A disparate group of people end up in a ranch with a pair of sexual deviants and a woman with a conjoined sister growing in her side during a zombie apocalypse.

In this film the humans are way more fucked up than the zombies and this is what the story focuses on. That's not to say we don't get treated to oodles of latex and corn-syrup blood though. Some great dialogue, decent but occasionally terrible acting and a corking soundtrack (think Calexico crossed with the Gun Club) make this movie a treat for lovers of exploitation, zombie and cheap-ass horror films. Excellent stuff!

Original letterboxd review

Thursday, 11 December 2014

Treevenge (2008)

Whether this is a clever treatise on mass-consumption and consumerism or a very silly, blood-soaked, horror short about homicidal Christmas trees, I'll let you decide. Great fun with some quite cool practical effects but not enough squirrels for my liking.

Original letterboxd review

Sunday, 7 December 2014

Dawn of the Planet of the Apes (2014)

If the original Planet of the Apes was an allegory of racism then Dawn is about imperialism and the subjugation of people over resources (a little like Avatar but not so heavy-handed or blue).

If there is one general theme of the film it is that of fear, and fear along with greed, ignorance, treachery and misunderstanding have been the primary sources of war and conflict throughout history. With shades of Vietnam and the Fall and Rise (and no I didn't get that the wrong way around) of the Roman Empire, Dawn echoes human conflict through the ages.

Final thoughts:

Andy Serkis received a huge amount of attention for his portrayal of Caesar but kudos go to Toby Kebbell who played Koba, and was absolutely brilliant.

During the start of the final battle it's interesting how once the apes, once armed and led by Koba, fight as humans in a frontal assault and forget their love of the high ground.

Great to see the apes on horses!

Was that a bit of the Ali/Foreman rope-a-dope between Koba and Caesar at the end?

A terrific sequel to an outstanding remake of a classic film. You don't see that often!

Original letterboxd review

Saturday, 6 December 2014

Nymphomaniac: Vol. I (2013)

Nymphomaniac: Volume One is a hard film to pin down. Superficially it's about a woman addicted to sex but delving beneath the surface opens a whole world of symbolism, metaphor and allusion. I don't think I can accurately review the film until I see Part Two, but here's a few of the ideas I pieced together from Part 1.

  • A Fibonacci number can only be created by the sum of the previous two numbers - it cannot exist on its own.
  • Polyphonic music cannot be created by just one sound.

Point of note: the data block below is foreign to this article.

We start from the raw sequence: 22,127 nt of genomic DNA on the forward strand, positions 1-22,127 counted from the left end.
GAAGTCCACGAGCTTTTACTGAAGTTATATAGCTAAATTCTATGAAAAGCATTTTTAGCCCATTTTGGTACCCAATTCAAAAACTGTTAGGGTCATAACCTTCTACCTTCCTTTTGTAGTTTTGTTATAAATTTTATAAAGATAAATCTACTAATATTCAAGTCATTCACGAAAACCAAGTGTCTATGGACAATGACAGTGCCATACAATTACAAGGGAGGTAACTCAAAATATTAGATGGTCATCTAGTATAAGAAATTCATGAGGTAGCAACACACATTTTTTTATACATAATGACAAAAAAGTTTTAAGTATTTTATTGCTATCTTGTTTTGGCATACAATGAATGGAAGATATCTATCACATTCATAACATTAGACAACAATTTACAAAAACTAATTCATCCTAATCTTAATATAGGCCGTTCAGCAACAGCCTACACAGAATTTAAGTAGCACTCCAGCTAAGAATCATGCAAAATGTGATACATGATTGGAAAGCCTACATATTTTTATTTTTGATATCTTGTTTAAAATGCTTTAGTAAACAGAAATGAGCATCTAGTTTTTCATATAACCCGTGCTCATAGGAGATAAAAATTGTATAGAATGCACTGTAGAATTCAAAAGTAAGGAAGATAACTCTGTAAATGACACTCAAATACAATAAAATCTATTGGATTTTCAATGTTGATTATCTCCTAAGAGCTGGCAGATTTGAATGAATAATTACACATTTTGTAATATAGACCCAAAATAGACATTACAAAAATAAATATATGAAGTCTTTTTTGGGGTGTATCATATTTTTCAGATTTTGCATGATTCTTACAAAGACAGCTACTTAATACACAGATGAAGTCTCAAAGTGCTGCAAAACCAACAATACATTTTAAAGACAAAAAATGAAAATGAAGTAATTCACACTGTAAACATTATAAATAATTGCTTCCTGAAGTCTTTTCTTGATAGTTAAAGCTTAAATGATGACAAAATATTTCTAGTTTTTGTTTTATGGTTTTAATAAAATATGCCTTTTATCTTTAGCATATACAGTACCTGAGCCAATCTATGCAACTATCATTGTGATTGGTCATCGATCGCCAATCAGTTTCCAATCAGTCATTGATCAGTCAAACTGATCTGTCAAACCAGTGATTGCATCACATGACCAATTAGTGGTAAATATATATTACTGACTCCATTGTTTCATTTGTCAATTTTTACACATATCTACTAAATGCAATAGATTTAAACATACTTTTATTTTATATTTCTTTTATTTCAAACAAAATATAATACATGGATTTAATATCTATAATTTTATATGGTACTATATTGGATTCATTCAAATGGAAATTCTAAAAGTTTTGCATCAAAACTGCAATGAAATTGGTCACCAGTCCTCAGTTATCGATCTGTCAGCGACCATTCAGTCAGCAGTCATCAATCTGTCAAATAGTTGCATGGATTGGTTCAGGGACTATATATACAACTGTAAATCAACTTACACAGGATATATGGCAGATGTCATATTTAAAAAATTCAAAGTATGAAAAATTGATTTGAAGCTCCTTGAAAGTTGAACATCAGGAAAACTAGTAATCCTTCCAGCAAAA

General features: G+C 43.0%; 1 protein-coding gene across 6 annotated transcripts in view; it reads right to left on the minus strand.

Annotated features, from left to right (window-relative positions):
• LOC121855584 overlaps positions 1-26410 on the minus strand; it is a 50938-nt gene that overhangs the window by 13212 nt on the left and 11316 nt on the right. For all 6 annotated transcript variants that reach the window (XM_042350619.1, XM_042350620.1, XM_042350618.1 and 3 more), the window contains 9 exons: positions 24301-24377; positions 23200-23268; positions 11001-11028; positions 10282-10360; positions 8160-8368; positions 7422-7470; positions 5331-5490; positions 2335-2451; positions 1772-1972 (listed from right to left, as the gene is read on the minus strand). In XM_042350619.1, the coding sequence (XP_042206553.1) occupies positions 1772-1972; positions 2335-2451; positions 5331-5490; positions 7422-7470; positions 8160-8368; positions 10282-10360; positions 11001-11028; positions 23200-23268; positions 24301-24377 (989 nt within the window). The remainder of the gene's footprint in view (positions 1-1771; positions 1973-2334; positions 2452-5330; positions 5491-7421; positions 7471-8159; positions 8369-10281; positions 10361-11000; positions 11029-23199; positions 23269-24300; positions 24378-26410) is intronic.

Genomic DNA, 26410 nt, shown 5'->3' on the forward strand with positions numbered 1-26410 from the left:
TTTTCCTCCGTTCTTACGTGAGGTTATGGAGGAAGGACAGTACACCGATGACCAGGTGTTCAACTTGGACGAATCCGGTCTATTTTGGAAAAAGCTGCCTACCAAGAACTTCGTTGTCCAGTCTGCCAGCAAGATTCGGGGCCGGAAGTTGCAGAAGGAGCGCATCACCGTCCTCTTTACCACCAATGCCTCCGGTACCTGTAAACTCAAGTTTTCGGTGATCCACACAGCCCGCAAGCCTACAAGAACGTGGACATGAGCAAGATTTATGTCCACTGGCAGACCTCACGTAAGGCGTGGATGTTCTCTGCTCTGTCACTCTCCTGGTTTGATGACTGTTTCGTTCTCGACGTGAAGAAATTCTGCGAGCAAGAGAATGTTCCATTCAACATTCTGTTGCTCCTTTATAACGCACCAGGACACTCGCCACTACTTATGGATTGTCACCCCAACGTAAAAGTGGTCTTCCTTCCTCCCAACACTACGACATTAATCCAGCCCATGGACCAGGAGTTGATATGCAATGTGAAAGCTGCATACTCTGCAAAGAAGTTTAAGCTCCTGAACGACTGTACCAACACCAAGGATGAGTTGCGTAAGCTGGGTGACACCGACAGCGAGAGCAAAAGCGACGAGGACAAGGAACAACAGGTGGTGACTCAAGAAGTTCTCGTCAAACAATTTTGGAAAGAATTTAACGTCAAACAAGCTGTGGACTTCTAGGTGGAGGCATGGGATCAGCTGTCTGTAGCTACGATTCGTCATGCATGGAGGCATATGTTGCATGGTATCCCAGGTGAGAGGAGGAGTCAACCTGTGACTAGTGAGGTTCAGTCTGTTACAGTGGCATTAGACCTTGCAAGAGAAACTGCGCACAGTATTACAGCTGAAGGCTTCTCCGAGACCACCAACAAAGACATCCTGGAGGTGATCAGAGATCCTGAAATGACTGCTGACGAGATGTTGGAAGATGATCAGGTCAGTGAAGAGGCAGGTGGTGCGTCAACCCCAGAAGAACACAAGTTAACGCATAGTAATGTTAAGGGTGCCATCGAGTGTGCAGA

• She cannot control the world around her so she controls using her body and sex.
  • By doing this she gradually loses the one thing she can control to addiction.
She is seeking completeness and this is embodied in the final act by three lovers, components or voices:
  • Selflessness
  • Submission
  • Love
By the time she works out the formula she finds herself unfeeling and incapable of love.

Original letterboxd review

The Sacrament (2013)

The first 50 minutes are spent building tension and introducing us to well rounded characters that we will care about before ratcheting up the terror and reducing us to quivering wrecks, crying over the senseless waste of humanity. Oh fuck off! Who am I kidding!

I loved House of the Devil, Ti West's excellent homage to 70's grindhouse horror. I wasn't so enamoured of The Innkeepers but it was still a good film. Then we have The Scrament. I don't know, I really don't. What the fuck happened Ti? Did Eli Roth bully you into making this staggering piece of shit? Where do I start?

<spoiler alert>

Did West really think that we wouldn't make the connection to the real, and terrible, Jonestown massacre?

You remember how Kubrick turned parts of the Thames in the UK into Vietnam? Well, West must have paid Rent-a-Palm around £20 for the set dressing. You have these sad little banana palms scattered around looking really lonely.

Tension or lack of it. There is no sense of foreboding. None.

We don't care about any of the cult members as they are not given personalities apart from being brainwashed drones, and so when the mass suicide happens, it has absolutely no impact.

The cameras. Just how many cameras are there? I lost track of who had a camera and where it was.

A truly terrible film, exploitative in exactly the wrong way, that pisses on the memory of the people that died at Jonestown and on all their families and friends. Go watch House of the Devil and forget this was ever filmed.

The one star was for a very well created gun-in-mouth scene at the end.

Original letterboxd review